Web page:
Most organisations already understand the importance of treating data as an asset but it would appear that few are applying formal asset management principles.

For larger organisations, especially, it can be quite a struggle to identify the data assets they have, without even beginning to understand their actual and potential value to the business.

Data is now more important than ever

The ‘new normal’ post COVID-19, will see customer behaviour and business models changing dramatically and in some cases permanently.

Therefore, having access to high value data assets is of critical importance. It will enable organisations to understand the behaviour of customers, suppliers and competitors as well as assess their own business performance and resilience.

Understanding, improving and harnessing data across a large organisation can seem daunting, and that’s often why there is a disjointed approach to data initiatives.

In larger organisations, data is dispersed across multiple systems and geographic regions and used to support a variety of business processes.

That feeds a wide range of reports and analytics which are frequently fragmented, meaning result, data quality, availability and usability are low.

Giving your data a notional value

So how can you manage your data as an asset more effectively?

As a first step, companies should look to put in place an agreed framework for scoring the relative business value (current plus potential) of data entities within the data asset base.

There is a wide range of data valuation models, but you should be looking to take the approach that emphasises intuitive transparency over sophistication.

Define a relative score based on a blend of weighted business value factors. These include the data’s role in supporting current processes and its potential to drive increased revenue, reductions in cost and improvements in risk management.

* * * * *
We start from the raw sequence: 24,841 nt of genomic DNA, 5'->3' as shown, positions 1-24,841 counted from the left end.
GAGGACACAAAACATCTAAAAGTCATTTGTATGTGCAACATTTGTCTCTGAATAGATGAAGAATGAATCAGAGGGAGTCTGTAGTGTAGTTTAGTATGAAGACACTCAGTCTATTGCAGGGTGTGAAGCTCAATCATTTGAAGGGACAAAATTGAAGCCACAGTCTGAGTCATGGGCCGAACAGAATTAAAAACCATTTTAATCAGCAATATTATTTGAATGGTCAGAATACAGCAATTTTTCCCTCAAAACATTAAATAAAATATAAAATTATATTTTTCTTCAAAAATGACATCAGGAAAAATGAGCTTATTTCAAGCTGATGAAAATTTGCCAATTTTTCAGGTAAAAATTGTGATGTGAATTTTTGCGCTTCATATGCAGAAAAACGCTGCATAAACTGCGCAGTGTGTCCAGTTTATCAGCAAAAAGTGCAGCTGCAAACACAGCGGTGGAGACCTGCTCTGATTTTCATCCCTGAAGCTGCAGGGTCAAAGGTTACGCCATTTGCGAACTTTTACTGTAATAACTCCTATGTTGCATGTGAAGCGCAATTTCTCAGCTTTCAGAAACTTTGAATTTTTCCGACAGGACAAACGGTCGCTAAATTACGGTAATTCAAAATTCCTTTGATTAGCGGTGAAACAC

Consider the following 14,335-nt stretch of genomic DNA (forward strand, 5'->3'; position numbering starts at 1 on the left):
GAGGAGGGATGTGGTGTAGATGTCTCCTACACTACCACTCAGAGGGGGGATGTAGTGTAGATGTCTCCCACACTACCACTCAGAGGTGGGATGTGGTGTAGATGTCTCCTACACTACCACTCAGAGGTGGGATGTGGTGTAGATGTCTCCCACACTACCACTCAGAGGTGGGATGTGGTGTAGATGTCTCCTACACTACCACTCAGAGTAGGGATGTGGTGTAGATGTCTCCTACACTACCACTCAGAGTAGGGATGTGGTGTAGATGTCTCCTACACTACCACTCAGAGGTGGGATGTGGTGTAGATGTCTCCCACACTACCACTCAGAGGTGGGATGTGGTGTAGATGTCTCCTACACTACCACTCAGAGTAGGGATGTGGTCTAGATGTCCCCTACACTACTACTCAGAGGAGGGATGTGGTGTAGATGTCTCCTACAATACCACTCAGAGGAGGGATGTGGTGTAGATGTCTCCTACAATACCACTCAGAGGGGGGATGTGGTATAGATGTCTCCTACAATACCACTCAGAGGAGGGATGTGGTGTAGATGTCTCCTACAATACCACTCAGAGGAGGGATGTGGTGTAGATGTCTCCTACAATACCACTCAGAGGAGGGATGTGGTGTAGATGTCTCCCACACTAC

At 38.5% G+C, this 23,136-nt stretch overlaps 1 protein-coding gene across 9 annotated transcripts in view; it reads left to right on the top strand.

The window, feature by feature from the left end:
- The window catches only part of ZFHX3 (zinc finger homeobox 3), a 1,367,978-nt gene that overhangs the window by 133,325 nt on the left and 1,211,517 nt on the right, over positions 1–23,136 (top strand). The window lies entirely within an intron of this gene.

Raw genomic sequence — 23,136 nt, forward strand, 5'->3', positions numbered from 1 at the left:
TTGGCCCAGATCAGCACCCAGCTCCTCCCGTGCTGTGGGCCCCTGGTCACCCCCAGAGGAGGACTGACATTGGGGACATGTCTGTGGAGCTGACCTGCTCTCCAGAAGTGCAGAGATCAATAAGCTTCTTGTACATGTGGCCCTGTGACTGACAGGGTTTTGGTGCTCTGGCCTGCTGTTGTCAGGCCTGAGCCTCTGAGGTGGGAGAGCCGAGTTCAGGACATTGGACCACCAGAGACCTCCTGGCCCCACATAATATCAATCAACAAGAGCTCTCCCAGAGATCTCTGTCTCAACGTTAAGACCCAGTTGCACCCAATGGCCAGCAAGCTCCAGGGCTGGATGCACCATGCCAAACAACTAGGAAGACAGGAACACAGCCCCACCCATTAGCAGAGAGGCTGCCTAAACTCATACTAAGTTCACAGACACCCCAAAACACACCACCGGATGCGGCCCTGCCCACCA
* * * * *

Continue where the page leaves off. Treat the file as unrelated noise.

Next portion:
The next step is to score data quality for the data entities within the data asset base against agreed data standards for completeness, accuracy, timeliness, uniqueness, validity and consistency.

These scores enable you to calculate notional book values for data calculated at data entity level: Notional Book Value = f1 (relative business value) x f2 (data quality).

These values should then be recorded within a data asset register, containing the definitions of key data domains, the data entities within them and other business and technical metadata.

What are the benefits?

Having a notionally valued data asset register promotes transparent alignment of data initiatives with business value generation, and where relative business value is high but notional book value is low, it highlights the need for initiatives to improve data quality.

The register also enables an organisation to assess whether it should clean its supplier master data or its customer data first to get the quickest and best return.

Another benefit is in presenting a clearer picture of the value of data assets to potential investors, and it appears that many equity analysts are already taking data assets into account.

In future, the ability to show a structured approach to data asset valuation may have a direct, favourable effect on company valuations.

5 steps to accelerating the process

Putting in place effective enterprise data asset management is not a quick win and will take months rather than weeks for most organisations.

However, with data specialists executing the following practical steps, systems architects and business analysts can accelerate the process:

  • Perform a rapid first pass at creating the data asset register, including key data domains and entities.
  • Perform a high-level review of data quality across domains at data value chain level.
  • Attempt a first pass at notional book values.
  • Collaborate with the business to begin to define a roadmap of data initiatives in which priorities are guided by notional asset values.
  • Put in place a process to refine and periodically re-assess notional book values.

Leave a Reply

Your email address will not be published. Required fields are marked *